By discipline, we learn to let go of good opportunities so as to embrace great opportunities.
I watched some fishermen prepare to go fishing. They prepared their nets – checked that they weren’t broken and that the lines were strong enough to hold their catch. A few minutes and several meters into the sea, the fisherman threw his net into the gentle waters. The only sound that was heard was the occasional whoosh of the waters and the faint honking of cars from the distant roads. Moments later the fisherman reeled in his nets, and to my excitement, he pulled in a bounty of fishes – a few large fishes and plenty of small fishes.
I watched him do something very interesting, he sorted the fishes. He kept the big fishes and then broke the spine of small fishes and threw it into the water. By the time he was done, he had thrown back more fishes than he had kept aside, this really baffled me. Then, he threw his net back into the water.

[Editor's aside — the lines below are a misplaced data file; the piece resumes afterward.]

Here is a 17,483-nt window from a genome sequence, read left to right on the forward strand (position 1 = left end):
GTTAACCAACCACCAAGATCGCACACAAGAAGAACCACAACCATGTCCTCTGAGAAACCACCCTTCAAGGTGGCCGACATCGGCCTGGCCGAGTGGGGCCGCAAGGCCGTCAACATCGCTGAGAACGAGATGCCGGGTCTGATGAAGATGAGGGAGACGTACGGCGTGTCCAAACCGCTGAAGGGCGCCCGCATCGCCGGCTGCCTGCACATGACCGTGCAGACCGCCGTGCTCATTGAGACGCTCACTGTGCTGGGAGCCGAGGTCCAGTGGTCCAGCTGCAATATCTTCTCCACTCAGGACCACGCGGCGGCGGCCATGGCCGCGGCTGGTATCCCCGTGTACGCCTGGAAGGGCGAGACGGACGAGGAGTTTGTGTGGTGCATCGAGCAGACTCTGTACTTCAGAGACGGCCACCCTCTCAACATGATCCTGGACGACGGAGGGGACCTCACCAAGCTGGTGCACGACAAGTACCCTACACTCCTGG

After a quiet season of patience, he pulled in the nets and this time he had lots of bigger fishes. It was at that moment I understood that he threw in the small fishes as a bait to attract the bigger fishes into his net.
What are the things in your life at this moment that you should let go of so as to drastically improve your life? It could be a relationship, an asset, a habit and so on. Let’s have a quick look at some of the reasons we sometimes find it difficult to let go good opportunities even though we have a chance of getting a better one.
Inability to see the big picture
One of the reasons a person will settle for a million today rather invest it to get a billion tomorrow is because he can’t see that picture. The reason most people are shipping themselves abroad is that they can’t see the big picture. I recall the wind slapping my face on that rickety canoe and wishing that we got back to shore only to see the fisherman throw back the fishes we had caught. I hadn’t seen the big picture. He could have returned home with his catch but he disciplined him to throw the fishes back, that discipline was easier because he could see the big picture.
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